Today, this nearly 400-year-old church boasts a building in modernist style from 1972 (there was a fire in 1968); its members are very active in the community and welcomed me with warmth. The event was not packed to standing room, as Jonathan Ryan’s recital had been. I regretted this, as the service and concert were certainly convention highlights, models of liturgical music and concert programing.

The prelude, or “gathering music,” was another convention premiere: Embertides by Hilary Tann. These were evocative and effective pieces, playing off the four times in the traditional liturgical calendar when Ember Days are observed. The etymology of “ember” is unclear; one theory is that the word is “ymbren,” which is Old English for “to remember.” Be that as it may, Tann’s pieces were very interesting, and worth investigating. The organ was a large Casavant, in a modern case, in the Werkprinzip fashion. 

The choral music at this service was beautifully done, much of it a cappella by a small and obviously very professional choir. The “chalice lighting” motet was by Karl Henning, Love Is the Spirit of This Church, and nothing in the text would preclude its use in other traditions as far as I could see. An anthem by Leo Collins set the original church covenant of First Church; historically interesting but too particular for wider use. The major choral offering was called Prayer of Hildegard, by Edward Thompson, and again was a commission for this convention. For this, the choir came down to the chancel, and was accompanied by marimba for its three movements. The choral writing, as well as the marimba writing, were really effective; the piece was very enjoyable to hear.

Perhaps most thrilling of all, though, was the postlude, from the Liturgical Suite for Organ, op. 69, by Larry Thomas Bell. This piece was commissioned about a decade ago by Carson Cooman and Richard Bunbury; it was quite exciting, a very worthy addition to our repertoire of toccatas!

The entire service was planned and executed with intelligence and care. This extended to the sermon, which was beautifully affirmative of the value of sacred music and musicians. Delivered by the Rev. Stephen Kendrick, it should be read and prized by all organists.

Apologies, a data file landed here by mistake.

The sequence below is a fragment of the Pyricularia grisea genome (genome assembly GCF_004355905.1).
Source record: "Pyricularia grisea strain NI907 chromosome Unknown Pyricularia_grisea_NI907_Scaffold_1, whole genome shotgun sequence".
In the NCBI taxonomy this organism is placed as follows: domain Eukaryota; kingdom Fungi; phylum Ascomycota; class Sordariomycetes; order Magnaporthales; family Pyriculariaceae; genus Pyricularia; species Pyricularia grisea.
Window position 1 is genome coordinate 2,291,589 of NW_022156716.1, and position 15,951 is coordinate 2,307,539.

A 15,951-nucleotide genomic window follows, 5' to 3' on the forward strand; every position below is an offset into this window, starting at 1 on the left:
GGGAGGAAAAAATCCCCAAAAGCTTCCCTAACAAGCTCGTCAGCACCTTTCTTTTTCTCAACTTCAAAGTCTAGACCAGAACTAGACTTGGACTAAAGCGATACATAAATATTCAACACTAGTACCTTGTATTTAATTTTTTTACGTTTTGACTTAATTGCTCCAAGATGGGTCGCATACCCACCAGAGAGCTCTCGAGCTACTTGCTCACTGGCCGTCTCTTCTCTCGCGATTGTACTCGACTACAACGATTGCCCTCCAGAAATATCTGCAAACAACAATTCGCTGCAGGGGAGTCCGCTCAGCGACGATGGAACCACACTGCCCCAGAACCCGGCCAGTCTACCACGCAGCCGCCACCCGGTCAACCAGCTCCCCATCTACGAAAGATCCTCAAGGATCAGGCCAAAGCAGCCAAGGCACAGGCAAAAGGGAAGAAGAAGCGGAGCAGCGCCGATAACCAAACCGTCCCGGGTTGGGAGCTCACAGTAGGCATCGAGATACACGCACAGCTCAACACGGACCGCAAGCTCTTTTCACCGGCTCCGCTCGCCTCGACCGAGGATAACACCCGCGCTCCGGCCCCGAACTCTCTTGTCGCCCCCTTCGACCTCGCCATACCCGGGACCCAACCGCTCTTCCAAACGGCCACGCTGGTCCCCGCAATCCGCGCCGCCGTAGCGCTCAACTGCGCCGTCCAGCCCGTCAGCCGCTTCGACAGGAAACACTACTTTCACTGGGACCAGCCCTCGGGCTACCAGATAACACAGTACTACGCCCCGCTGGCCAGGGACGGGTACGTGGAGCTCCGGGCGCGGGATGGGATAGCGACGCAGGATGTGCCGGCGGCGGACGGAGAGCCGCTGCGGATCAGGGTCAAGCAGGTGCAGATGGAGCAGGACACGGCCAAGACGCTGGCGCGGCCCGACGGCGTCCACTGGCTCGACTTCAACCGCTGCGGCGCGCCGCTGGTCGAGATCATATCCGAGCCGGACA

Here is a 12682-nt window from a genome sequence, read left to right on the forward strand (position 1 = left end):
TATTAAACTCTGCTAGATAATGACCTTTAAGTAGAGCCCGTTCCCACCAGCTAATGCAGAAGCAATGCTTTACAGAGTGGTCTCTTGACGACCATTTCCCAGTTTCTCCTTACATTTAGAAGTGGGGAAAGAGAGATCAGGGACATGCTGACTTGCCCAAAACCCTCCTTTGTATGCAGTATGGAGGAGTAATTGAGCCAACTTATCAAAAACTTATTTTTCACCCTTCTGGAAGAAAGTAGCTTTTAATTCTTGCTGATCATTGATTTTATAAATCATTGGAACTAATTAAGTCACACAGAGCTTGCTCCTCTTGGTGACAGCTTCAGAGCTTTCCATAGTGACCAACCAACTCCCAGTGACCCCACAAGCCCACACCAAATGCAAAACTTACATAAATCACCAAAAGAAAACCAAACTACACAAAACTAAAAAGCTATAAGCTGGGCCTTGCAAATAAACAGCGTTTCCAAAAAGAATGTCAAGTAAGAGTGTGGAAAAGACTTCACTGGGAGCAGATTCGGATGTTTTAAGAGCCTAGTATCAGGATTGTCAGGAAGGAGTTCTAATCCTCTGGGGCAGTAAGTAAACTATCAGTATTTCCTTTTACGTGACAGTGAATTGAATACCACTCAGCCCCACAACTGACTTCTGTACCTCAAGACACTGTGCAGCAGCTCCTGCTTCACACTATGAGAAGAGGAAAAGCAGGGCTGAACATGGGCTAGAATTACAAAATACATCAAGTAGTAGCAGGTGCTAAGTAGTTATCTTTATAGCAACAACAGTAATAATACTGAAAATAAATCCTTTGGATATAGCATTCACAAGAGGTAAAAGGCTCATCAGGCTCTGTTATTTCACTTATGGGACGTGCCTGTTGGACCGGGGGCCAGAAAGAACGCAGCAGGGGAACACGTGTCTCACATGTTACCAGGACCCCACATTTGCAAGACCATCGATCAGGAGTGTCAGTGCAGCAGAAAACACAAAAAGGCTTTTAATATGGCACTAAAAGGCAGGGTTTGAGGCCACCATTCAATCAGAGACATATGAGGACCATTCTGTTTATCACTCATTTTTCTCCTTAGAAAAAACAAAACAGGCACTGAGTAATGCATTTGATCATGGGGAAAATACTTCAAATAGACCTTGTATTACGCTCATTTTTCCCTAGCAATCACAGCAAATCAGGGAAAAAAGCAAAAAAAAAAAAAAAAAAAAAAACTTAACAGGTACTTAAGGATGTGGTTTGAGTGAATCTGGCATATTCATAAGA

This service was followed by a concert on harpsichord and virginals by Peter Sykes. One of his harpsichords, unfortunately, had been sent back to his studio in error; we were left with the Winkler harpsichord, in German style, and two virginals, an Italian and a Flemish. On this last instrument, called a muselaar, Sykes began. 

His first piece, the Preludium Toccata of Sweelinck (SwWV 297) was a beautiful choice. It was captivating, thanks to the performer’s sense of form and motivic saturation. Next, on the Italian virginal (with a brighter and lighter tone) was the Toccata Prima from the Libro Primo (1608) of Frescobaldi. Here, the performer offset the brightness of the instrument with an introspective performance.

The remaining works—the Toccata Seconda (FbWV 102) of Froberger, the Praeludium in G Minor (BuxWV 163) of Buxtehude, and the Toccata in D Major, BWV 912, of Bach—were played on the two-manual Winkler harpsichord, a fine all-purpose instrument. Of these, I was most deeply struck by the Bach. What a Janus figure he is! Looking back to the multipartite works of his forebears, he also looks ahead, in a curious and prophetic way, to late Beethoven. Throughout, Sykes played with a keen sense of structure and motive, and communicated this to the audience. His performance was a revelation and a joy. 

 

Friday, June 27

Morning Prayer,

Basilica of Our Lady of Perpetual Help

On Friday, the convention began with Morning Prayer in honor of the patroness of this historic basilica in the Mission Hill district. It was a short ride on the T, but quite a change of scenery, moving from the polish of the convention hotel to a much grittier urban district. The church is beautiful, with a distinctive white cupola. A peaceful park adjoins, and I was able to rest there a while, having arrived early as usual.